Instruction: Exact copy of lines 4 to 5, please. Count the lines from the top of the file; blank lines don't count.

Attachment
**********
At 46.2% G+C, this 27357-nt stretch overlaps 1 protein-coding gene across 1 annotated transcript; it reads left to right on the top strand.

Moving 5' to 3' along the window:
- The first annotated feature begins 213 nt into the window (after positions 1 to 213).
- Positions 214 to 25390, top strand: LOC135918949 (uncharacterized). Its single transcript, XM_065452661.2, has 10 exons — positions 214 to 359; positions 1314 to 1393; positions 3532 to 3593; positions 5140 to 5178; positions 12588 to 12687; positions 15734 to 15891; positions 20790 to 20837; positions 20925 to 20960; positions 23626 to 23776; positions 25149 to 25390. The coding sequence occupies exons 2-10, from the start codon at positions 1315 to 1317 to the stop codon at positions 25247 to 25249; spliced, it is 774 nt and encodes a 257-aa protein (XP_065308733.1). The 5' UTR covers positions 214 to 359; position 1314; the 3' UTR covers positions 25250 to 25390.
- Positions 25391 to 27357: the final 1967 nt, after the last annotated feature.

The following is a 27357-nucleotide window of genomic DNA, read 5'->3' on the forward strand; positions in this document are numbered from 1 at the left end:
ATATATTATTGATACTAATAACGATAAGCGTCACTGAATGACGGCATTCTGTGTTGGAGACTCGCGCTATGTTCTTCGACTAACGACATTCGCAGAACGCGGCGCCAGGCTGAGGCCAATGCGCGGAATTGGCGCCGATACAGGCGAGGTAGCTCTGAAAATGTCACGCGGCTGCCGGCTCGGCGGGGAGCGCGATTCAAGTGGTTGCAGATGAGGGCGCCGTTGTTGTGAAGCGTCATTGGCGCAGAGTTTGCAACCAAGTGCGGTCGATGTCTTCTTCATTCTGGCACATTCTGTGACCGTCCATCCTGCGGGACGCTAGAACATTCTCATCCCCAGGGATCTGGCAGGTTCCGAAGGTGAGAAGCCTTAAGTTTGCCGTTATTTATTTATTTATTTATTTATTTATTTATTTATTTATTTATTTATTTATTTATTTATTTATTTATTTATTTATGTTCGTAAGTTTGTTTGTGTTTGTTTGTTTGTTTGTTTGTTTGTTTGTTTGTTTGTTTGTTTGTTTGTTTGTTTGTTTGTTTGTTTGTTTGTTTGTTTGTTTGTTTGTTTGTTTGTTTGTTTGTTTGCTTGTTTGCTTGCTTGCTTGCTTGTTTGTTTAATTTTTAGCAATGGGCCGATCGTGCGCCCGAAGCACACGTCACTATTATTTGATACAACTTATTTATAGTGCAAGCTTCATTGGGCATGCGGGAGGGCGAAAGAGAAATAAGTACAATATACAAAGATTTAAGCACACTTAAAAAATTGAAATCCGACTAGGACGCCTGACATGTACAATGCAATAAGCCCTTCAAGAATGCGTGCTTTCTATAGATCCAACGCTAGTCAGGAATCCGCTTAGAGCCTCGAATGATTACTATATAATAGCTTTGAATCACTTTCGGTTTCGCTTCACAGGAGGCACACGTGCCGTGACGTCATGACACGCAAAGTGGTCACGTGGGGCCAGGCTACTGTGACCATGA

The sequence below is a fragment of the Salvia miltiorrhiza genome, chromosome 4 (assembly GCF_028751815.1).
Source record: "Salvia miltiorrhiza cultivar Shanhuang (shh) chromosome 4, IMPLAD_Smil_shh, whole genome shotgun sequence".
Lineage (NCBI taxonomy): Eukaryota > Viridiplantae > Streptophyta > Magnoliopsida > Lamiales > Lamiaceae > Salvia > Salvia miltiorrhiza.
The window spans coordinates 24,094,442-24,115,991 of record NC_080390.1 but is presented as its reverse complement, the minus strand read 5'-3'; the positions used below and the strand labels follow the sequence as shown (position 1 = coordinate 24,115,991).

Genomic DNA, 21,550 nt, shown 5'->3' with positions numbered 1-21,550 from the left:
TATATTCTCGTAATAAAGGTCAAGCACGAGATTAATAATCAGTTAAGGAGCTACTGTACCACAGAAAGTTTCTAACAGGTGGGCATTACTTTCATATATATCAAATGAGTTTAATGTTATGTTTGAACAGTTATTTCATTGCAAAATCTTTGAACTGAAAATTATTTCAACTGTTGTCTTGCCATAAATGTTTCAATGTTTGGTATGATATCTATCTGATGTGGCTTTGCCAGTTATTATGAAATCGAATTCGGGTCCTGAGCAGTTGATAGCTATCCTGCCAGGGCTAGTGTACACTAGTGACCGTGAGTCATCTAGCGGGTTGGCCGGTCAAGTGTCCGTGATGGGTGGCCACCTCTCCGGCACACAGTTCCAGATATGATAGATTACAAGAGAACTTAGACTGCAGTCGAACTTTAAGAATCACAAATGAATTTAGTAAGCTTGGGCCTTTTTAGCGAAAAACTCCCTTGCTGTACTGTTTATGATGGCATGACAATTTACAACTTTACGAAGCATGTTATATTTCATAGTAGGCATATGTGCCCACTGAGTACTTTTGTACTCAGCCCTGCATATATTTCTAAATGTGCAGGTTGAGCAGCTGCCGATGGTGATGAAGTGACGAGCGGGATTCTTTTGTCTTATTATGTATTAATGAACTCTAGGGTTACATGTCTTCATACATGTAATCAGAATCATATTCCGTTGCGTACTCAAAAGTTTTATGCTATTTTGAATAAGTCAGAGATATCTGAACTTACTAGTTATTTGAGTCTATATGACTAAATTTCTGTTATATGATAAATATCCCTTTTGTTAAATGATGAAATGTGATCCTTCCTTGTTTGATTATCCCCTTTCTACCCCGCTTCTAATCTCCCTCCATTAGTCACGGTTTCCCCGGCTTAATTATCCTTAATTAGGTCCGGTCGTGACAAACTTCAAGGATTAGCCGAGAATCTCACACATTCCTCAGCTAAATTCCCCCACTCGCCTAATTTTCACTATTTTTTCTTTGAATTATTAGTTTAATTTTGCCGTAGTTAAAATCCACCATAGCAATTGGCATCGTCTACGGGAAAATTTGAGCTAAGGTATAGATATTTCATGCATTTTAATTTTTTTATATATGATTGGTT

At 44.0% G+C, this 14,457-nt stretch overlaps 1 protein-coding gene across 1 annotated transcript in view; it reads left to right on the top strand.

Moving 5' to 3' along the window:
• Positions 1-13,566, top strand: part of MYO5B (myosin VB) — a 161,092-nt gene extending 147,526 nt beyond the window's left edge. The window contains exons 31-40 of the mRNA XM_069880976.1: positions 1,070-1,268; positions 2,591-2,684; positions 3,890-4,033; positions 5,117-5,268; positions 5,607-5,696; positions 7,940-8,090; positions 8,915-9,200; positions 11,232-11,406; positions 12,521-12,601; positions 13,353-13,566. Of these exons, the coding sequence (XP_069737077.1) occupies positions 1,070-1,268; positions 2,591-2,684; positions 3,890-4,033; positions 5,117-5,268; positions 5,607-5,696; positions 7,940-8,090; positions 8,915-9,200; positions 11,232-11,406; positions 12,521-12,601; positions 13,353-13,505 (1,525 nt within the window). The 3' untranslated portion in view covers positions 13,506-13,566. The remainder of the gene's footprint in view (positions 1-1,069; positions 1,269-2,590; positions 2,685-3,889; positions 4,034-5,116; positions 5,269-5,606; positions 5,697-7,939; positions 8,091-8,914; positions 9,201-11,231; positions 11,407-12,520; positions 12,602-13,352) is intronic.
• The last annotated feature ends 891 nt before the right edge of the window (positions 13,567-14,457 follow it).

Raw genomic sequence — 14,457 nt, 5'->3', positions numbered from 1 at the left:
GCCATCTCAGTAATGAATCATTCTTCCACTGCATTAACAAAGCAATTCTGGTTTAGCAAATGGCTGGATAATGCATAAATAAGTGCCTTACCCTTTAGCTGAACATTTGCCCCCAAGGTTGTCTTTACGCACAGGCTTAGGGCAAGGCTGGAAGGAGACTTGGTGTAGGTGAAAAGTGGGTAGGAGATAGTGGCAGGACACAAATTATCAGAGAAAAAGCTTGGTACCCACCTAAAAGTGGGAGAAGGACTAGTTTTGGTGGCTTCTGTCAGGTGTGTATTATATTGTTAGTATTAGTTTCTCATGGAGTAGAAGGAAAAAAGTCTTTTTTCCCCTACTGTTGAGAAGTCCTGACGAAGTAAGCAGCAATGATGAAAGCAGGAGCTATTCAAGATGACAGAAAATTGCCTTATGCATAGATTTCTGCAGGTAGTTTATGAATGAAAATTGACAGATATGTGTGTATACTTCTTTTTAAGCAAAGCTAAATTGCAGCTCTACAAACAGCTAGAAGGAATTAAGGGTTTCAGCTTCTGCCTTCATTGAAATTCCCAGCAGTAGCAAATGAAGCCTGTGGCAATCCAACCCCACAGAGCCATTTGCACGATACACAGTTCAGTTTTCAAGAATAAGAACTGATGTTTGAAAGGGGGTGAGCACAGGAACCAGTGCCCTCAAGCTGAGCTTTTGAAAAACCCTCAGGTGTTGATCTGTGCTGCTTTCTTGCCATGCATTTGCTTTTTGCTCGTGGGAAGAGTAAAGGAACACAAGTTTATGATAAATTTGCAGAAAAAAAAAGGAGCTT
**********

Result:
- Positions 214 to 25390, top strand: LOC135918949 (uncharacterized). Its single transcript, XM_065452661.2, has 10 exons — positions 214 to 359; positions 1314 to 1393; positions 3532 to 3593; positions 5140 to 5178; positions 12588 to 12687; positions 15734 to 15891; positions 20790 to 20837; positions 20925 to 20960; positions 23626 to 23776; positions 25149 to 25390. The coding sequence occupies exons 2-10, from the start codon at positions 1315 to 1317 to the stop codon at positions 25247 to 25249; spliced, it is 774 nt and encodes a 257-aa protein (XP_065308733.1). The 5' UTR covers positions 214 to 359; position 1314; the 3' UTR covers positions 25250 to 25390.
- Positions 25391 to 27357: the final 1967 nt, after the last annotated feature.